The answer is no. The Federal Reserve Board’s Open Market Committee (the “Fed”) decided at its June meeting this week not to raise interest rates, instead keeping them near zero where they have been since 2008. The Fed, which has not increased rates in nine years, has stated repeatedly that any decision to raise its federal funds rate is tied to two benchmarks. The first, which has already been achieved, is an unemployment rate of between 5.2% and 5.6%. The second is an annual core CPI of 2.0%. Low growth in wages has been believed to be responsible for inflation staying below 2%, but the Fed had felt that the low unemployment would eventually drive up wages, causing consumers to spend more and eventually driving up the core CPI. This will lead the Fed to gradually raise interest rates.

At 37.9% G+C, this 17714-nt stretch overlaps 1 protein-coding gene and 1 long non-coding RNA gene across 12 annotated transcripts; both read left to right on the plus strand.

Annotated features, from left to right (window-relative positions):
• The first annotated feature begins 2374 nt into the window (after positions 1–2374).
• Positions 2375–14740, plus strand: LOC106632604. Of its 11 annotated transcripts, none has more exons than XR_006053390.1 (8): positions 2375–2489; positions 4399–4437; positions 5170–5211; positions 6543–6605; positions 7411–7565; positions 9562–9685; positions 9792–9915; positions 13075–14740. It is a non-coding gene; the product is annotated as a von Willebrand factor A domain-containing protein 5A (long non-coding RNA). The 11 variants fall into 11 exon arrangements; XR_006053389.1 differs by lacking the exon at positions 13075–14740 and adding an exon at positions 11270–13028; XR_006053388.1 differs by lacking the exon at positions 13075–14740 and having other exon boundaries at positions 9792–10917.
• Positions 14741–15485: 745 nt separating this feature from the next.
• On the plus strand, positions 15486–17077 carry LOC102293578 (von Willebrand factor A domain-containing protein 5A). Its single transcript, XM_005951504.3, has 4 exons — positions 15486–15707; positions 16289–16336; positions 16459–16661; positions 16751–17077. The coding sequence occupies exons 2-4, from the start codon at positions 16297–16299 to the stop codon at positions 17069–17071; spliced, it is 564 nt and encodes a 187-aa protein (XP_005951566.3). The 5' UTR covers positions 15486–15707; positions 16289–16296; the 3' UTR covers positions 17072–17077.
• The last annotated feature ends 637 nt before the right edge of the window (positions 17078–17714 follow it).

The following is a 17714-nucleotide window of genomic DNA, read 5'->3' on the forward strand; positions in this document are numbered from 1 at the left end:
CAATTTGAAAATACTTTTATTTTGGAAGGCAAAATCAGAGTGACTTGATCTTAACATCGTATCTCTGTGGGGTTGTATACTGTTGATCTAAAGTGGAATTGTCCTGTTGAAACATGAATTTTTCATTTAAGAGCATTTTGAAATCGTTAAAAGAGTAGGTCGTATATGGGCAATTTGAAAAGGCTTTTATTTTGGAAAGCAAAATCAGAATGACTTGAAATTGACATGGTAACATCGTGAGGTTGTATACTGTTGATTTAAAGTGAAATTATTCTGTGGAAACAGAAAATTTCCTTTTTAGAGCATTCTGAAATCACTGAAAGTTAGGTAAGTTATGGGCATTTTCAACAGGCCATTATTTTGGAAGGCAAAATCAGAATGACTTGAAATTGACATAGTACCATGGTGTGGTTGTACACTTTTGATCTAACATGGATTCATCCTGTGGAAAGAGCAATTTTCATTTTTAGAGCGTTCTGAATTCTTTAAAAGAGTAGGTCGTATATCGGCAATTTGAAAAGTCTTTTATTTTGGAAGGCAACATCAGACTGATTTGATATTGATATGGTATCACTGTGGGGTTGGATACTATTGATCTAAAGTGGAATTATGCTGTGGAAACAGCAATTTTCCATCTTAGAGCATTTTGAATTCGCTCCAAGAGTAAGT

For now, the Fed feels growth in the national economy has fallen below a 2% annual rate; just six months earlier the Fed had predicted this rate by now would be as high as 3%, more in line with normal economic conditions. The Fed’s statement following its meeting noted that energy prices have stabilized rather than continuing a downward trend which tended to keep inflation low.
When the Fed will begin raising rates is anybody’s guess. Compared to March, more of the Fed’s 17 policymakers now believe there will be either one or no rate increases this year, rather than two increases. The actual text of the Fed’s policy statement contains language which could support just about anyone’s prediction of when the rates will begin to go up. A low fed funds rate, although not conducive to higher rates of return on fixed-rate investments like certificates of deposit, will continue to benefit borrowers, especially those with good credit, by keeping borrowing costs lower.